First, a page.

A 29-year-old San Clemente woman was convicted Tuesday of second-degree murder for an alcohol-fueled crash in Huntington Beach last year that killed three Las Vegas teens on spring break.
Bani Marcela Duarte faces up to 51 years to life in prison, with sentencing scheduled for Oct. 30.
Jurors deliberated for about 90 minutes before convicting Duarte of three counts of second-degree murder, as well as driving under the influence of alcohol causing bodily injury, for causing the March 29, 2018, pre-dawn crash that killed the other driver, 17-year-old Brooke Hawley, and passengers 18-year-old Dylan Mack and 17-year-old Albert Rossi.
A fourth high school classmate, Alexis Vargas, managed to get out of the burning Toyota Camry, but sustained second-degree burns to one arm.
Duarte had gone out drinking in several bars and clubs throughout Orange County, ending up at Baja Sharkeez in Newport Beach, where “she consumed an unfathomable amount of alcohol,” Senior Deputy District Attorney Dan Feldman told jurors.
Feldman said that a post-crash blood test showed her blood-alcohol level was .28%; far above the legal limit of .08.
Duarte was heading north, but was so drunk she thought she was driving south toward home when she left the restaurant, Feldman said. Three men in a Jeep spotted her erratic driving and called 911, he said.
While making a left-hand turn onto Pacific Coast Highway “she swung so wide she struck the curb with the passenger side of her car,” Feldman said.
Duarte got out of the Hyundai she was driving to “inspect the damage,” and then got back into the car and kept driving, he said.
“She ignored that warning about her ability to drive,” Feldman said.
The three witnesses said she appeared to be “beyond intoxicated,” and that she was “burping, staggering,” he said. They were still on the line with a 911 dispatcher when the Hyundai slammed into the Camry as the car idled at a red light at Magnolia Street about 1 a.m., Feldman said.
“They see her speed up to catch the light” before the collision, he said, telling the jury that Duarte’s car was going 79 mph in a 45 mph zone when it slammed into the rear of the Camry, which “burst into flames.”
“She ignored what she knew about the dangers of drinking and driving,” Feldman said. “She rolled the dice and gambled on the lives of these young people, and three of them died.”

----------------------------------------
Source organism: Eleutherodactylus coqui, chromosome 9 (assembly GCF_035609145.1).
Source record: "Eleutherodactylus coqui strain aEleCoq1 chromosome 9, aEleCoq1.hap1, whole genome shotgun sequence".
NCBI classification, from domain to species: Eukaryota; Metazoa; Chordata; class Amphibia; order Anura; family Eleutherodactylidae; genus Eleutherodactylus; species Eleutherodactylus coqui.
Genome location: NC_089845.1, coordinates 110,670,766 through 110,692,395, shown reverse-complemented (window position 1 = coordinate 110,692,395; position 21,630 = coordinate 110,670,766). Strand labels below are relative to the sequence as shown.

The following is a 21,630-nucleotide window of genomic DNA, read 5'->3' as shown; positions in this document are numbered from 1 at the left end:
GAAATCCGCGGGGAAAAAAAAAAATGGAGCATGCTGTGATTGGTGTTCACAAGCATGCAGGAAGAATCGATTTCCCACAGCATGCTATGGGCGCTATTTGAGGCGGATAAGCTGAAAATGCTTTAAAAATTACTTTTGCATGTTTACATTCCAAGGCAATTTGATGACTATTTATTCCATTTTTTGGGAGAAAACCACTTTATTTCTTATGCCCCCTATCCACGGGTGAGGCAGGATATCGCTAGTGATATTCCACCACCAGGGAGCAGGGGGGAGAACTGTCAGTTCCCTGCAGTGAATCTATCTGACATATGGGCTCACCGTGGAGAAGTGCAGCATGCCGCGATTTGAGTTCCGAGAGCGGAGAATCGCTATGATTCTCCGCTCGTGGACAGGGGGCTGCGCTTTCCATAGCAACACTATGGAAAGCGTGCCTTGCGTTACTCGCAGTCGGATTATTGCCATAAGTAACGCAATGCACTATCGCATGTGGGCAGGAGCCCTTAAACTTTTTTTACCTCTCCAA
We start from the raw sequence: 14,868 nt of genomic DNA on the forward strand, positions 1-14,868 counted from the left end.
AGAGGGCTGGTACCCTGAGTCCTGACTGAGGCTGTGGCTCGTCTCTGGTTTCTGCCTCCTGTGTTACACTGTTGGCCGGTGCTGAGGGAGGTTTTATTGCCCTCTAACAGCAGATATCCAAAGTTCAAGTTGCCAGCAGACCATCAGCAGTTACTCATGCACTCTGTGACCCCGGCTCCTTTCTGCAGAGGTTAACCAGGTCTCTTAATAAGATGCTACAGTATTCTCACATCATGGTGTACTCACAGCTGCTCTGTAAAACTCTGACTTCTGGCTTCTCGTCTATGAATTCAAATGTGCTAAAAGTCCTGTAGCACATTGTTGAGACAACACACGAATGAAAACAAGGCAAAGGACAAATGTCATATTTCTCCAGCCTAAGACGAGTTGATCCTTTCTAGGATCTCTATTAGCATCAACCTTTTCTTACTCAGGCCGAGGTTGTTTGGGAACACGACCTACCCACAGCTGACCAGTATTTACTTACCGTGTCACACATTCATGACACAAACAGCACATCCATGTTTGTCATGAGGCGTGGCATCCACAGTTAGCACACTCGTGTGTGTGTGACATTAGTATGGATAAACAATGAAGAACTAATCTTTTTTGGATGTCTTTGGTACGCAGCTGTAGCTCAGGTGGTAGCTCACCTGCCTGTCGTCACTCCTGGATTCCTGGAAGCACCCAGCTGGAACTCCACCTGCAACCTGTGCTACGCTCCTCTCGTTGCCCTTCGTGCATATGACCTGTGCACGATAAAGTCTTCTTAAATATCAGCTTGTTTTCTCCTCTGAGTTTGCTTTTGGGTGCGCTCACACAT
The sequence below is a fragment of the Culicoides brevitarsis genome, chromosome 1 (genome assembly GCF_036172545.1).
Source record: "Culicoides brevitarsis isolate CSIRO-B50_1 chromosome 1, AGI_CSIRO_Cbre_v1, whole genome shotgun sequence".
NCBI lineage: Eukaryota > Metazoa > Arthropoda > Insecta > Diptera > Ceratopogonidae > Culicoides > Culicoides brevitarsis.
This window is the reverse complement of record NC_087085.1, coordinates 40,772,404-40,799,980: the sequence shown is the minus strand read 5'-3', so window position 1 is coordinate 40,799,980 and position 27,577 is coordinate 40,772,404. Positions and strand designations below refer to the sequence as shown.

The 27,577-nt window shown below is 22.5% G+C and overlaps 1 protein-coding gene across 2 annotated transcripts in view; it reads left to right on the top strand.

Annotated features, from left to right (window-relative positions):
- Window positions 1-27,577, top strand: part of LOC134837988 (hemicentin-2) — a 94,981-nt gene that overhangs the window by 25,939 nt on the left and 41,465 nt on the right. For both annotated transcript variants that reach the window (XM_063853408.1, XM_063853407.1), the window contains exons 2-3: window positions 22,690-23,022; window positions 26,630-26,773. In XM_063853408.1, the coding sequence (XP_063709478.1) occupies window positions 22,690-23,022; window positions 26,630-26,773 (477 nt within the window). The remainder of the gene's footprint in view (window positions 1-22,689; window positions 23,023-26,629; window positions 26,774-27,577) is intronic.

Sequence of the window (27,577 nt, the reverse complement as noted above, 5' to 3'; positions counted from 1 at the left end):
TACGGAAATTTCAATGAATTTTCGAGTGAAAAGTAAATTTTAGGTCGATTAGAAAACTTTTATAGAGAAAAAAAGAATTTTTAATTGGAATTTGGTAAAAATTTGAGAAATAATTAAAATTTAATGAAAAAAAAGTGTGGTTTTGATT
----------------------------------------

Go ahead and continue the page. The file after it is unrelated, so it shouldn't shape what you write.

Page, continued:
Duarte was arrested in San Clemente by an Orange County sheriff’s deputy on June 22, 2016, on suspicion of DUI. A breathalyzer test indicated her blood-alcohol level was .17 % on that occasion, according to court records.
“Due to a clerical error, the police report was never submitted for review by the District Attorney’s Office and no charges were filed,” Feldman said in court papers.
Duarte phoned a friend from her Huntington Beach jail cell following the crash, and after he admonished her for drinking and driving, she conceded, “I know I shouldn’t have … It was just a stupid decision,” according to Feldman.
He said she told police investigating the crash that she had wanted to call an Uber driver to get home.
The prosecutor said Duarte once responded to a friend’s posts on Instagram about a drunken driving crash that injured his sister and niece by saying that she had taken an Uber when she went out drinking because she would “rather be safe than sorry.”
After Duarte’s arrest on suspicion of DUI in 2016, she pleaded with the deputy to let her go, saying, “Please, I have four kids, don’t do this,” according to Feldman, who added her license was suspended for a year.
Duarte’s attorney, Justin Glenn of the Orange County Public Defender’s Office, told jurors his client “broke the law and made a stupid decision that cost three people their lives,” but argued “we have a distinction as to whether her acts constituted murder.”